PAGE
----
General Motors and the United Auto Workers last week hammered out a tentative contract deal that could pave the way for the automaker to meet the June 1 deadline to restructure its debt and avoid filing for bankruptcy.
Details of the plan won’t be released until the deal is ratified by union members.
GM has until June 1 to persuade bondholders to buy up $27 billion worth of company debt. Many bondholders are critical of the plan, which allows them to receive 225 shares of General Motors stock in exchange for each $1,000 worth of debt, said the New York Times.
The automaker needs 90 percent of shareholders to agree to those terms, which most analysts say is very unlikely.
“I’m convinced that they have no choice but to file bankruptcy. To the extent that you have constituencies with whom you’ve made an agreement prior to filing, it makes the outcome that much easier to achieve,” Scott Peltz, managing director at accounting and consulting firm RSM McGladrey in Chicago, told Reuters.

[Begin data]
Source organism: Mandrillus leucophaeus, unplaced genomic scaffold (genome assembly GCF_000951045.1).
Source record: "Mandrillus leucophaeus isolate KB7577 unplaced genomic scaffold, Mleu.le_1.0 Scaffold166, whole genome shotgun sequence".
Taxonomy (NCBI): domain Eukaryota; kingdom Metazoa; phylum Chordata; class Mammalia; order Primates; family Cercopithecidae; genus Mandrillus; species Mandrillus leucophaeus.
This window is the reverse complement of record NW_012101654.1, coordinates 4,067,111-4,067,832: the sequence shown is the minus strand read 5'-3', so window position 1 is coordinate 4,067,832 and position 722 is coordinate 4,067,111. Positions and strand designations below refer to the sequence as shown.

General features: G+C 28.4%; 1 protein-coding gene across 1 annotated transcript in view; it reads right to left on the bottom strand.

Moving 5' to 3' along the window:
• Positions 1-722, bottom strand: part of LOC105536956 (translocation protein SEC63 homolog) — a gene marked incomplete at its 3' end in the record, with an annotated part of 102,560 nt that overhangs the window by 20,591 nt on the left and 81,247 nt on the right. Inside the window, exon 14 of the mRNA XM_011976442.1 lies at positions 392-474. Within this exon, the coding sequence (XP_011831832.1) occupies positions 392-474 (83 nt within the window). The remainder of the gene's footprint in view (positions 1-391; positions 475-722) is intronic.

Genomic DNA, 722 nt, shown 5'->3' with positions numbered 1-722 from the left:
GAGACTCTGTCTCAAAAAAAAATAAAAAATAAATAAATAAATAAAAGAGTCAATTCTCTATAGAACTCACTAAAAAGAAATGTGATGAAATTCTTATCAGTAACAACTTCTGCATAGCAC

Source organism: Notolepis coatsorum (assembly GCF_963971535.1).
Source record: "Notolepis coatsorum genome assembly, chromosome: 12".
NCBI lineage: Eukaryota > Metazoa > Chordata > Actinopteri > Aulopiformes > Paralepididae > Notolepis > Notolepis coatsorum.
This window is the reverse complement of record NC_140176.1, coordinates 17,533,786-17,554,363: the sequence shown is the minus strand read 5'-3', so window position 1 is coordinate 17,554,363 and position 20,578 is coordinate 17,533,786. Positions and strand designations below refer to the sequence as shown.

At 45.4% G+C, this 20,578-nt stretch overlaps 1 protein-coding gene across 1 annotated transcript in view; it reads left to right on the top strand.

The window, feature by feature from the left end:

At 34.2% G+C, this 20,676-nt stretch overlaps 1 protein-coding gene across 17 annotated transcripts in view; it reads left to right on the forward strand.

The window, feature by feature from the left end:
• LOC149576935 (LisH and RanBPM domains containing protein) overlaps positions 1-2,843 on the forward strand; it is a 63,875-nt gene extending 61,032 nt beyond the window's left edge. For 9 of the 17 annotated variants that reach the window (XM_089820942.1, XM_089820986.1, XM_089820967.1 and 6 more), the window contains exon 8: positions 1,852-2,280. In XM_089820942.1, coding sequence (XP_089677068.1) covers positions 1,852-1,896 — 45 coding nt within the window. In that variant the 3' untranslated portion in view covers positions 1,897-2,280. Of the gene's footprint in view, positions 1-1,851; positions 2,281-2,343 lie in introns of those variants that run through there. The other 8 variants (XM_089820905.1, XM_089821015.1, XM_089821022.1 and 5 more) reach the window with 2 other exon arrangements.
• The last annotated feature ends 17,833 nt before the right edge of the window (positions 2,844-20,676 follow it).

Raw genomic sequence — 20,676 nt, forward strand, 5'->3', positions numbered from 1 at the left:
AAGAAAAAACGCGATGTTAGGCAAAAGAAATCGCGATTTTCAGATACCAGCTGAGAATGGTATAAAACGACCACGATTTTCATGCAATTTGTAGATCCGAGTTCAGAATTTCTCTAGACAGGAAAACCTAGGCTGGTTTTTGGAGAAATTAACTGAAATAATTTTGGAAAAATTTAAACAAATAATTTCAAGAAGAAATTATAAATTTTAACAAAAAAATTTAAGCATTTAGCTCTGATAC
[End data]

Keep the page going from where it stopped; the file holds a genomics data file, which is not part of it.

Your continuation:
GM received $15.4 billion in government loans to stave off collapse until the company met restructuring guidelines set by the Obama administration. Under a new restructuring plan, the U.S. Treasury would control at least 50 of the automakers’ stock and a health care trust for union retirees would have a 39 percent stake, said the Times.
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